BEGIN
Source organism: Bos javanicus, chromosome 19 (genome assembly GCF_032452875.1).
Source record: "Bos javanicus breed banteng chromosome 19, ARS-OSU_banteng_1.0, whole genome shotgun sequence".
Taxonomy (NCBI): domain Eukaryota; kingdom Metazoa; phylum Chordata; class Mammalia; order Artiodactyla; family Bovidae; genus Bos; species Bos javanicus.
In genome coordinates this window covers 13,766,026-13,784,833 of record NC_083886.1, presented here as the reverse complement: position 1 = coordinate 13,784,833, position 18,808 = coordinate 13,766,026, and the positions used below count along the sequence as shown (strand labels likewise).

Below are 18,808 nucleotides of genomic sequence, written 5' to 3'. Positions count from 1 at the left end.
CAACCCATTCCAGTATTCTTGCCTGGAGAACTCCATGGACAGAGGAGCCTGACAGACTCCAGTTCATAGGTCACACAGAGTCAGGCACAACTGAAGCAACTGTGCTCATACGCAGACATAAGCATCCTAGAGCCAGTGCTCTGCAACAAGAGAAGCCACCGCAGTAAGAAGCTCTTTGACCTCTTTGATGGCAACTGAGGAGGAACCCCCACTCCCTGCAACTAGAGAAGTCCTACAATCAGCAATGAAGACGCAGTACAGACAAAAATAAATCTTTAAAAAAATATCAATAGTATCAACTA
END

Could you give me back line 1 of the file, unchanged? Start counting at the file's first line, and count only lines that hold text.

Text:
Source organism: Bos javanicus, chromosome 19 (genome assembly GCF_032452875.1).